Many land managers know firsthand the damage invasive species can do to natural resources, but no one knows exactly why these species are able to out-compete native plants.
This is not just a Kentucky problem, as invasive species are common throughout the world. A long-held theory, developed by biologists, hypothesizes that invasive plants are more numerous in introduced sites compared to their native, or home, range, because an ecological change occurs during their invasion that gives them an advantage over native plants. This theory is known as the abundance assumption.
An international team of scientists that included University of Kentucky College of Agriculture’s Rebecca McCulley tested the abundance assumption on 26 invasive plant species at 39 grassland locations on four continents. Their results found that most species (20 of 26) had similar or lower abundances at the introduced sites compared to their home range sites.
McCulley and her lab members contributed two sites to the study, a pasture at Spindletop Farm in Lexington and Hall’s Prairie, a restored native tallgrass prairie in Logan County.
Eight species from both sites were considered invasive and included in the study. For the most part, the invasive species from Kentucky fell in line with the international findings. However, two species from Spindletop, Kentucky bluegrass and plantain, were more common here than their native sites.
McCulley added that some species in the study, like Kentucky bluegrass, aren’t necessarily considered invasive by everyone, but were chosen because they were considered invasive by enough people to make a country’s invasive species list.
“In Kentucky, we don’t consider some of the species on the list to be invasive. They are widespread throughout the state and have proven beneficial to our forage systems,” said McCulley, a grassland agroecologist. “However, they aren’t native to the United States, and some states do consider them to be invasive and problematic.”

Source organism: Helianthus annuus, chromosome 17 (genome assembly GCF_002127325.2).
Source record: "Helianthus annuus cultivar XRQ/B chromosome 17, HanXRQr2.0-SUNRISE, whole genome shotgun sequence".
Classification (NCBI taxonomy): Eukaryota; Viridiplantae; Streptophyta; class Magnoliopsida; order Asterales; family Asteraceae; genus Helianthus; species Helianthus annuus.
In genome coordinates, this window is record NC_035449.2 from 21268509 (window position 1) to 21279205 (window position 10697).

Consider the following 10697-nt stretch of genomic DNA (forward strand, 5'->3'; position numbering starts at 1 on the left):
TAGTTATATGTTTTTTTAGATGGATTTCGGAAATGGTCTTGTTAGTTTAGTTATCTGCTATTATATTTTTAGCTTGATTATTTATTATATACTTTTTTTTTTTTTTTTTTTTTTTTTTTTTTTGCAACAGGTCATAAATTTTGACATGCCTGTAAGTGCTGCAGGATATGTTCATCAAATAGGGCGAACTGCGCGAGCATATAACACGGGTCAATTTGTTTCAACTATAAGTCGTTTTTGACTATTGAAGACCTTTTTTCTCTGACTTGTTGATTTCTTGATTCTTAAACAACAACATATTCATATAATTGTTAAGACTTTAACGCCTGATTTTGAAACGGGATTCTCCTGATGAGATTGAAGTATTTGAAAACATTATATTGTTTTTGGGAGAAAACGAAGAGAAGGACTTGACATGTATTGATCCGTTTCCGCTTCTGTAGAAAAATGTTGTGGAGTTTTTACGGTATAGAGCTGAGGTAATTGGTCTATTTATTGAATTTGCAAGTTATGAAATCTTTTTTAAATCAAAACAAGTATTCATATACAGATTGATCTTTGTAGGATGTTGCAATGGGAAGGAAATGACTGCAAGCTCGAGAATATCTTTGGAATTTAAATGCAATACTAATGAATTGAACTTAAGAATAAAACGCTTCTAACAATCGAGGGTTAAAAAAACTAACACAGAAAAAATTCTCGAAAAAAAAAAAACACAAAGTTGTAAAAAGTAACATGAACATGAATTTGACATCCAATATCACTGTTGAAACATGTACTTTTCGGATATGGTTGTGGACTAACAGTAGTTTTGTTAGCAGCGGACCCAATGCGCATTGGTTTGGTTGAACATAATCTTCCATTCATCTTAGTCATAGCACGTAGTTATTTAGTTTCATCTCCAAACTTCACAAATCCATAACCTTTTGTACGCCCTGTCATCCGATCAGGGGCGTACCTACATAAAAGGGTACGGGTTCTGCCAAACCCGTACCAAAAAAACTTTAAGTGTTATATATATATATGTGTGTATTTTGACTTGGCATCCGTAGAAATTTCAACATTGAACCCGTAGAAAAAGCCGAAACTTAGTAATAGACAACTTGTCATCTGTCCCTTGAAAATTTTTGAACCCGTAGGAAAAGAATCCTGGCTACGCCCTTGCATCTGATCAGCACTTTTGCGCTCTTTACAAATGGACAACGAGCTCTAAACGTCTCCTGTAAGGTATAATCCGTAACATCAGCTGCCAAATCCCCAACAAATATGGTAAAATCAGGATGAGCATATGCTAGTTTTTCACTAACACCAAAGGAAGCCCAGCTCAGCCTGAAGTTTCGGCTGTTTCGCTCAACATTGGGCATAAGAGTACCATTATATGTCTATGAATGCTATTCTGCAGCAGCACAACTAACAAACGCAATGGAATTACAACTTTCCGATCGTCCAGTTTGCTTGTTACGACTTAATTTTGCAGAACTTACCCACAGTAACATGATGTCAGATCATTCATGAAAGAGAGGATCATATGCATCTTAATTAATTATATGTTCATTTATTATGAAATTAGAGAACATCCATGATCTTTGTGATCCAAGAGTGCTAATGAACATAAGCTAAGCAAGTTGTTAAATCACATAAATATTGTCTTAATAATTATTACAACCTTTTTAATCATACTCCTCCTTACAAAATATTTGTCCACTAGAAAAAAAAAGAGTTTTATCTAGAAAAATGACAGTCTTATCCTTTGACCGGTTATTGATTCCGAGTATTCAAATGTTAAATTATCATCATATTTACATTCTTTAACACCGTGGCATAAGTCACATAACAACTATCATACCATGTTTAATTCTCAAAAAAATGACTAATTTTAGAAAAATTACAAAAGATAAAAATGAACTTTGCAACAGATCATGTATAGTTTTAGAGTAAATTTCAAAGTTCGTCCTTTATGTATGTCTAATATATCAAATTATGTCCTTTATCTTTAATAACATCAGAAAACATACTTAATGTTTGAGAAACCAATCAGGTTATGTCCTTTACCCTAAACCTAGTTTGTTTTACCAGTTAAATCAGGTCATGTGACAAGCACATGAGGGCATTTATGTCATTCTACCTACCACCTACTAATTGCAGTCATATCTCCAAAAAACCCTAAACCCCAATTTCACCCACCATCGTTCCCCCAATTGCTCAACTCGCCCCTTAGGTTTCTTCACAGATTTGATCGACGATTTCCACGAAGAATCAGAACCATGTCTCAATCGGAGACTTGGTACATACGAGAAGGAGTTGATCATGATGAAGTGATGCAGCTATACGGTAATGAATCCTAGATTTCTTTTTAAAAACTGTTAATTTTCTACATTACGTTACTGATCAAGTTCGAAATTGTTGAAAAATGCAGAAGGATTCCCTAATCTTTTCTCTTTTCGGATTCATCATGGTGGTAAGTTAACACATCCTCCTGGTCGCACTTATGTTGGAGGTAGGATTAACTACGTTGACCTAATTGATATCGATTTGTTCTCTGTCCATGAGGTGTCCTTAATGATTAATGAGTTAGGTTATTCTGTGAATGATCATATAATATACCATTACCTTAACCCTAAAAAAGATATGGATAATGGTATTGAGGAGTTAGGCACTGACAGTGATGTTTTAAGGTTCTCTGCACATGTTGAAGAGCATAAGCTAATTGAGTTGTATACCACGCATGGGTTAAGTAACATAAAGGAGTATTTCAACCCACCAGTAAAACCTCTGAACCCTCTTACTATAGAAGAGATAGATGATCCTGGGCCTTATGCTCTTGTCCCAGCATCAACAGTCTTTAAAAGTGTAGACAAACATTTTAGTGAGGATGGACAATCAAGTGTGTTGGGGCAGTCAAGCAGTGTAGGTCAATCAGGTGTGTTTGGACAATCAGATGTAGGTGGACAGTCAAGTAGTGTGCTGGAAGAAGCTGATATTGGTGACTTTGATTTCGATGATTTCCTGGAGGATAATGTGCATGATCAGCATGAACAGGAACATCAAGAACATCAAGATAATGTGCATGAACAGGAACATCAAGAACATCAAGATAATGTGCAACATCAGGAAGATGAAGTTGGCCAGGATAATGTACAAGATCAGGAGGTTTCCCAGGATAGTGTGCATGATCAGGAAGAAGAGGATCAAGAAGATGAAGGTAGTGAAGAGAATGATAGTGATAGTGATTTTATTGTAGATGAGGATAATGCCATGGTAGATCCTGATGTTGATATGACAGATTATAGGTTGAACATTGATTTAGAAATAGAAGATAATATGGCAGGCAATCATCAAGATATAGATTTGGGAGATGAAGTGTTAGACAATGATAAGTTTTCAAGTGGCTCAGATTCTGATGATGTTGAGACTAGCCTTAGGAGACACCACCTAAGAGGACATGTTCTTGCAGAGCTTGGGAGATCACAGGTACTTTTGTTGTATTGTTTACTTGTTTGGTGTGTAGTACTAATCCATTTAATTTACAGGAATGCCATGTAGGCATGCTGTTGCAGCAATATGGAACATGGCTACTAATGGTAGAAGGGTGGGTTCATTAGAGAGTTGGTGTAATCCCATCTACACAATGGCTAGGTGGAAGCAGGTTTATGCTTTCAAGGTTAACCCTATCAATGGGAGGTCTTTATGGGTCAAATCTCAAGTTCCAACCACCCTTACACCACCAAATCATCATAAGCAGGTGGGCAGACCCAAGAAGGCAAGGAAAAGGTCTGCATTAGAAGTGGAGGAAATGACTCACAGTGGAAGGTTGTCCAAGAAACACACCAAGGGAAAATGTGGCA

One species found in Kentucky, Canada thistle, is widely considered an invasive, noxious weed that threatens ecosystems throughout North America. Results from this study indicate this species tends to be less abundant in its invasive range than in its home site worldwide.
“The results suggest that it’s relatively unusual for invasive plants to have a population explosion at introduced sites,” McCulley said. “Instead, abundance at native sites, in most cases, can predict abundance at introduced sites.”
In addition, the scientists’ findings held up across diverse climate zones. McCulley said sites in Kentucky, New Zealand and Switzerland had as many as six shared species, all with similar plant abundances.
These findings might help scientists speculate how new invasive species will behave once introduced into a foreign site.
The group, known as the Nutrient Network, was funded by a research coordination network grant from the National Science Foundation’s Division of Environmental Biology. The UK College of Agriculture also helped fund McCulley’s research.